‘Focused’ EIR on Del Mar Heights School rebuild out for public review

A comparison between the current and proposed Del Mar Heights campus layouts.

Del Mar Union School District’s draft focused environmental impact report (EIR) for the Del Mar Heights School rebuild was released on April 28 and will be open for a 45-day public comment period through June 11.

The final environmental review document will be circulated from June 18-28 and is expected to be approved at the board’s June 30 meeting. At that point it would be filed back with the court and upon resolution of litigation with Save the Field, the district could resume the coastal development permit process with the city of San Diego.

“This is the next step in the process to get this important rebuild project completed,” said Holly McClurg, superintendent of the Del Mar Union School District in a release. “The students, their parents, and the vast majority of the community this school serves are eager to get this school back in service providing benefits to the children and taxpayers as it has for the last 60 years.”

In approving the plans to rebuild Del Mar Heights School, in May 2020 the district adopted a Mitigated Negative Declaration (MND) which concluded that the rebuild would result in no significant effects on the environment and instead improve the pre-existing conditions.

Those findings were challenged in court by Save the Field and the court ruled that three issues required further assessment. As a result, the district moved to prepare the focused EIR analyzing whether the sensitive Chaparral habitat in the neighboring Torrey Pines Reserve Extension will be disturbed due to repairs to two stormwater drainage systems, as well as analyzing the impact of temporary noise from on-site construction of the school.

A third issue involving traffic impacts caused by the proposed new stairs and ADA ramp on Mira Montana Drive was resolved after the board removed the access point from the plans in January.

The focused EIR found that there are no significant, unmitigated biological impacts associated with repairing and revegetating the two stormwater outflows, which in their current state are causing erosion. The repair of one of the outfalls would temporarily impact less than 0.01 acre of sensitive southern maritime chaparral and no special status species were discovered.

The stormwater outflow will be repaired and revegetated as part of the project.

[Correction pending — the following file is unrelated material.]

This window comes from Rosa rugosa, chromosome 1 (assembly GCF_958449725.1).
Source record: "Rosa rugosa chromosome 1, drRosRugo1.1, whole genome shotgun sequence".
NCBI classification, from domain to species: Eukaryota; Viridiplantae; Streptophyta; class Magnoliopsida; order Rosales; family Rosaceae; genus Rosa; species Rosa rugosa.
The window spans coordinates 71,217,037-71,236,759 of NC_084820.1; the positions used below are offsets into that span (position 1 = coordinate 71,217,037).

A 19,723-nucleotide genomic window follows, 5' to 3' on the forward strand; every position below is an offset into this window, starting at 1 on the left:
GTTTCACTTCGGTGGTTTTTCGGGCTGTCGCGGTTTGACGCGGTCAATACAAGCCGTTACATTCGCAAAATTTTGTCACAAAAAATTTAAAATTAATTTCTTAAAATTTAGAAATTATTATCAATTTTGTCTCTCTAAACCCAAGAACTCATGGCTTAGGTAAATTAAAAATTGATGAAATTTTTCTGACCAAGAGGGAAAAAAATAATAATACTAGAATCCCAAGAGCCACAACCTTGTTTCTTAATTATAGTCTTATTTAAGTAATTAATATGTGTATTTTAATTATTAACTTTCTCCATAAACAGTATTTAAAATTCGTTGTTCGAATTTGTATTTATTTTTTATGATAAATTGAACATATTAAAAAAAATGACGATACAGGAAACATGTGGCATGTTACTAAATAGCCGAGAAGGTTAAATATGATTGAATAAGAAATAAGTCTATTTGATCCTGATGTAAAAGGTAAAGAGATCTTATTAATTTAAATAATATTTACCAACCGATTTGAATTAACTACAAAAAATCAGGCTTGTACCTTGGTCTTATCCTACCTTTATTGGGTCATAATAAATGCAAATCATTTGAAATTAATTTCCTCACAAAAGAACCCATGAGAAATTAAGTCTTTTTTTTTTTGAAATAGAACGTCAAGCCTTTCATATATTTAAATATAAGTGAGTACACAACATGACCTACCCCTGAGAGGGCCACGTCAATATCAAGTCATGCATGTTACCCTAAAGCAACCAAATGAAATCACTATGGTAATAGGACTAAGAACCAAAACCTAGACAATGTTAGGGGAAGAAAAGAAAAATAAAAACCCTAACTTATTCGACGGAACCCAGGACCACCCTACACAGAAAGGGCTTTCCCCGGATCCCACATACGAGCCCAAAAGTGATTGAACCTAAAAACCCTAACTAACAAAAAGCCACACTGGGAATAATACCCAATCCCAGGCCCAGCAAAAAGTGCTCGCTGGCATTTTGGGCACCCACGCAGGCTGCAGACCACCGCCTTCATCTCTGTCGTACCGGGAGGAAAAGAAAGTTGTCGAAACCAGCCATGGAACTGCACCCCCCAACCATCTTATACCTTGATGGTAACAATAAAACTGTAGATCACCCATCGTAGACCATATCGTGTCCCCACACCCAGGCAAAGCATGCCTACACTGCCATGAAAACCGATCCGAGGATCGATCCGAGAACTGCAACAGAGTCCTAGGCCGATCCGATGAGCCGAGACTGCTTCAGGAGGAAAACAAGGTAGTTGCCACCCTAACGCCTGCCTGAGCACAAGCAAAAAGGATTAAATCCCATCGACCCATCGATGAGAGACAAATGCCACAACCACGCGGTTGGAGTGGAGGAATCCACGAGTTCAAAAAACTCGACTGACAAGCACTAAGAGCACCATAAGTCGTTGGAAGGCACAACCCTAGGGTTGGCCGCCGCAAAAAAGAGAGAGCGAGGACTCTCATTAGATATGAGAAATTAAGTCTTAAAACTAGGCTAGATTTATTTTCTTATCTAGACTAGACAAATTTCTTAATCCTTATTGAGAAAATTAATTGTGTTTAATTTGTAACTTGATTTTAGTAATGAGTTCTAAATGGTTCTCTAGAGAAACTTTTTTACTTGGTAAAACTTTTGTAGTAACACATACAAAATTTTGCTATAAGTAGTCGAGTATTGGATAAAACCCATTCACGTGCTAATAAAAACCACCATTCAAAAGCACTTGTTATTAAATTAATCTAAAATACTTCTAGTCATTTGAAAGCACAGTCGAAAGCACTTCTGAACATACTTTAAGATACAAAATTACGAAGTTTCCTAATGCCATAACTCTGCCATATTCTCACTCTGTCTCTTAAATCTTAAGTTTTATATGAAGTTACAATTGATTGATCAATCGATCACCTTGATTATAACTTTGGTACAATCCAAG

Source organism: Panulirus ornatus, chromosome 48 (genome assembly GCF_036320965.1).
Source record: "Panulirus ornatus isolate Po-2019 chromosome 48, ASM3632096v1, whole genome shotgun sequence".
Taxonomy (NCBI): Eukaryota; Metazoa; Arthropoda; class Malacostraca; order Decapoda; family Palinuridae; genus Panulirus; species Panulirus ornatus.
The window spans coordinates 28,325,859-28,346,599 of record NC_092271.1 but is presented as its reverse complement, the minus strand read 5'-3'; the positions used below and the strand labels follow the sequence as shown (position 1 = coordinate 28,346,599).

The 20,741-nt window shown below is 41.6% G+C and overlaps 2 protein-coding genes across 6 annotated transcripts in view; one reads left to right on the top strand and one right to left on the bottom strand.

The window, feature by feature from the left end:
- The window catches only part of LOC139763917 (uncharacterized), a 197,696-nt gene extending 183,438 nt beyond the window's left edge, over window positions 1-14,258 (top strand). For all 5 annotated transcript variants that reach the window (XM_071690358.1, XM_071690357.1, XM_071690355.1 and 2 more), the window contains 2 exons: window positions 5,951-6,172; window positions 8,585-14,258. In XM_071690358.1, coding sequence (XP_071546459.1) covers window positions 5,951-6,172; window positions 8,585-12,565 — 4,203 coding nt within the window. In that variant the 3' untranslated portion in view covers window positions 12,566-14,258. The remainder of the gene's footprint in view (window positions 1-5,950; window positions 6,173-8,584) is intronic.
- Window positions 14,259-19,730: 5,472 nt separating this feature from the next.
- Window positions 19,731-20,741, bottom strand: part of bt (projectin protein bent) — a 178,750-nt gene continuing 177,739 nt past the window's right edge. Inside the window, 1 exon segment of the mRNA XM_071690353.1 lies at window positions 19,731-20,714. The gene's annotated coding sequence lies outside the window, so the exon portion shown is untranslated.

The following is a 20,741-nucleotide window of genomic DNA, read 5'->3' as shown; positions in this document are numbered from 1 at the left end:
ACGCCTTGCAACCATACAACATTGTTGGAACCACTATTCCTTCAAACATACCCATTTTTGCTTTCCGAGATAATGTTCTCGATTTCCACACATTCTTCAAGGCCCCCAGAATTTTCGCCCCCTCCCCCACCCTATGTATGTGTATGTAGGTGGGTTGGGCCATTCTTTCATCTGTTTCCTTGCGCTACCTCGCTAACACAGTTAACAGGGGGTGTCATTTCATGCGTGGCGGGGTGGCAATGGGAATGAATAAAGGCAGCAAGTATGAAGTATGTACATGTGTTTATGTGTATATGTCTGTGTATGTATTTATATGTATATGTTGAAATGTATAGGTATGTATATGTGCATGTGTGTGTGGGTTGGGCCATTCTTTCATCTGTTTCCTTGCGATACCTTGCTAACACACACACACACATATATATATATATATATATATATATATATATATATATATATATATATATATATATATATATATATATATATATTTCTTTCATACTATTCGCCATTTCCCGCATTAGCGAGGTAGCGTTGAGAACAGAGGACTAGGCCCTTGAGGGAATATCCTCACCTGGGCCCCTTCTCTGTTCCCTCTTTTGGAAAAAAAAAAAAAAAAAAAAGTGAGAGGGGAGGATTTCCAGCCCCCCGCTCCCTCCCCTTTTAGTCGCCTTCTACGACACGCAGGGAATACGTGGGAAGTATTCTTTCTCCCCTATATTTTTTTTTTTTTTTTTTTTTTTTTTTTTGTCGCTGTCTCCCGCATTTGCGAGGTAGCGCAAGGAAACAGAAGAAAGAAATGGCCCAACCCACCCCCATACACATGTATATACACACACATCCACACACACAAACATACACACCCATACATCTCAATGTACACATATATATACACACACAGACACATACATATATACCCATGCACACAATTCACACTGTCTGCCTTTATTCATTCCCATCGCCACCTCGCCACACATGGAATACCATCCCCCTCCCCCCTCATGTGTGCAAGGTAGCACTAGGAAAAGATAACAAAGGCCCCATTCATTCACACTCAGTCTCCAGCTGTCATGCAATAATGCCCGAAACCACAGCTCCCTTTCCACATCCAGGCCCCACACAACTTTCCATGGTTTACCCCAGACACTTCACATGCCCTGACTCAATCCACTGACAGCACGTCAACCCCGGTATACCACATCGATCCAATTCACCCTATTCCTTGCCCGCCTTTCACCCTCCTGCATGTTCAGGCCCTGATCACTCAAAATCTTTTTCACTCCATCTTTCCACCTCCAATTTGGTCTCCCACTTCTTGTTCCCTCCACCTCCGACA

It also found that the construction noise issue was “less than significant” with the addition of mitigations such as noise walls. The temporary noise barriers, ranging from eight to 16 feet, will be placed around the school site and on Mira Montana.

Per the DEIR, at least 30 days prior to the start of construction activities, all off-site residents within 300 feet of the project will be notified of the planned construction activities. The notification will include contact numbers for the district and contractor in the event of a noise or vibration complaint. At least 10 days prior to the start of construction activities, a sign will be posted at the job site that includes permitted construction days and hours as well as contact information.

Other noise mitigation strategies include noise control techniques on equipment and trucks, and rules about unnecessary engine idling and limiting noise-producing signals.

Unlike the MND document prepared last year, the California Environmental Quality Act requires that an EIR include a discussion of reasonable project alternatives.

The focused EIR provides an analysis of a campus modernization alternative in which the existing buildings would be modernized within the same footprint, the portables replaced and the various school utilities and infrastructure upgraded. The 48-space parking lot would be resurfaced but remain the same size.

Per the EIR, compared to the proposed project, the modernization alternative is “environmentally neutral for biological resources and superior for construction noise but it does not meet any of the project objectives.” Project objectives are listed as: providing a safe and up-to-date campus that enhances students’ learning environment; improving circulation and reducing offsite congestion by increasing onsite parking and drop-off/pick-up zones; and providing the public with updated recreational amenities.

With the latest enrollment numbers presented to the board on April 28, the district is projecting 300 Del Mar Heights students in 2021-22. Like this year, with the Heights campus unavailable, Heights students will be split between the Ocean Air and Del Mar Hills Academy campuses.

The original schedule for the rebuilt Del Mar Heights would have had the school reopening for the 2021-22 school year, however, given the delays, the revised schedule is still to be determined.

The focused DEIR is available to the public for review at the district office on 11232 El Camino Real and online at dmusd.org/Page/8854